There were none too many birds, and the Barska and the Targus went unused, We didn't see any shorebirds, which was what we had come to look for, but it was of no matter. The Osprey kept returning and keeping us well amused. A Kingfisher flew here & there rattling, a heron stalked in a yonder field, late swallows appeared as specks and fluttered obstinately unidentifed. The chirping finches could not be found, a catbird wheezed in the brush. A single cowbird was seen, keeping to himself.
The Osprey and one of a red-tail pair rode the same thermal round and round in September. It was quite
Being right next to the water it was exciting when old Fishy (as we called him or her) hovered over it right in front of us. The Osprey dived once and there was a stupendous splash! But it came up again empty-handed and flew off along the water crying "Death to the fishes! I will catch you little fishy for my dinner!" (It was for the time an idle boast; old Fishy departed hungry). I had never heard an Osprey call before.
Time: 3:30-4:30 p.m.
Gray Catbird-1 (Heard Only)
Great Blue Heron-1
Red-bellied Woodpecker-1 (Heard Only)
Northern Rough-winged Swallow-2 (1 and another that was probably one)
Song Sparrow-1 (Heard Only)
Downy/Hairy Woodpecker-1 (H/O)
House Finch-2 (H/O)
Carolina Wren-1 (H/O)
Blue Jay-1 (H/O)
Tufted Titmouse-1 (H/O)
Total: 22 species + 2 other taxa
There was also seen one single Monarch butterfly.The reason I post this whole list is because that is what birders do on their blogs, and sometimes I like to imagine this is a bird blog and that I am a Real Birder (At other times, I think the Real Birders are a set of absolute goons.).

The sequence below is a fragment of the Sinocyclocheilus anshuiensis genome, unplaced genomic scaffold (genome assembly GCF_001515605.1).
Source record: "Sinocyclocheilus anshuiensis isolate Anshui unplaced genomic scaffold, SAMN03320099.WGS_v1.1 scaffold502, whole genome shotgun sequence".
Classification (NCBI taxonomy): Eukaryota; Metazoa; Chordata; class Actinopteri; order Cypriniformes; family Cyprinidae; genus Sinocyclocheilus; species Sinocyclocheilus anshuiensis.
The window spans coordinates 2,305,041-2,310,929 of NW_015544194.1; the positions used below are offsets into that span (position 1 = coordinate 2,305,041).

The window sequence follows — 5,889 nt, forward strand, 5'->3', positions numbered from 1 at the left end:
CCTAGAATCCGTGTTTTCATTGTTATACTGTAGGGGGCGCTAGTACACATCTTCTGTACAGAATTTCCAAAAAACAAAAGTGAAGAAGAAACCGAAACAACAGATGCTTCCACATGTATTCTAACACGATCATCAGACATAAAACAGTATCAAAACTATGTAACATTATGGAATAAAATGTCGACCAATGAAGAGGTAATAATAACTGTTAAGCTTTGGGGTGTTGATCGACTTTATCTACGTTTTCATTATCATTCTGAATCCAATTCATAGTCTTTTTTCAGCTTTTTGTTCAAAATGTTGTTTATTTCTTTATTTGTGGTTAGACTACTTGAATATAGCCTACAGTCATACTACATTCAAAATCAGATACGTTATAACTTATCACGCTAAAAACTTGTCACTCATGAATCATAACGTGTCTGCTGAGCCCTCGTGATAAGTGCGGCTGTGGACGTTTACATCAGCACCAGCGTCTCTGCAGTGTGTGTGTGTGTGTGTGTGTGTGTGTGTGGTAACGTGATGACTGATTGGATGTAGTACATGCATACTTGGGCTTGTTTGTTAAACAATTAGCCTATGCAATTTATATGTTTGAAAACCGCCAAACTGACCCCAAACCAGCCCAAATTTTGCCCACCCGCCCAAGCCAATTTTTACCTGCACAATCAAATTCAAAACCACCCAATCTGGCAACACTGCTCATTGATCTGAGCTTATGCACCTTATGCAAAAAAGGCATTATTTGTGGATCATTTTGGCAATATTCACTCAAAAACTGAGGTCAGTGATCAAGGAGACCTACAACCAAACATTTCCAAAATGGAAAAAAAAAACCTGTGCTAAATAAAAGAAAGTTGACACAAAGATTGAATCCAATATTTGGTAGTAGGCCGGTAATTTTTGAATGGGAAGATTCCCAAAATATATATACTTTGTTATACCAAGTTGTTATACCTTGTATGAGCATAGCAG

Old Fishy was the highlight of the count.
A Great Egret was seen afterwards, and a pair of fishermen (on two legs, with rods) came to fish, and we left. Jonathan and I eventually came to another quaint town and rode down Main Street and came home by a different way and met Dad on his bike. Thus we returned to our own development and came in by the way we call 'Hobbiton Across the Water'.
Posted by Lydia G.T.
Here goes for my pictures. Do you know what? They are ALL of birds. HAHAHAhaha! Foiled again! You thought I'd do a post not about birds (probably you had a sneaking suspicion it would be about birds).
(When I show folks like Josiah and Anna bird pictures they're like, 'Oh birds' and 'Can't you show me any people?' )
Here is a 2008 rendition of the Numenorean Kirinki. They are mentioned in A Description of the Island of Numenor in Unfinished Tales by JRR Tolkien. A classic example of how natural extinction can occur when a species exists only in one location and is confronted by a natural disaster. Well, it wasn't exactly natural, but close enough.
A 2009 Nature Journal/Sketchbook page features astoundingly un-astute remarks on identifying Sharp-shinned and Cooper's Hawks! Before I'd heard of using their flight style and wingbeats and head size to tell them apart! To think I had such a terrible time...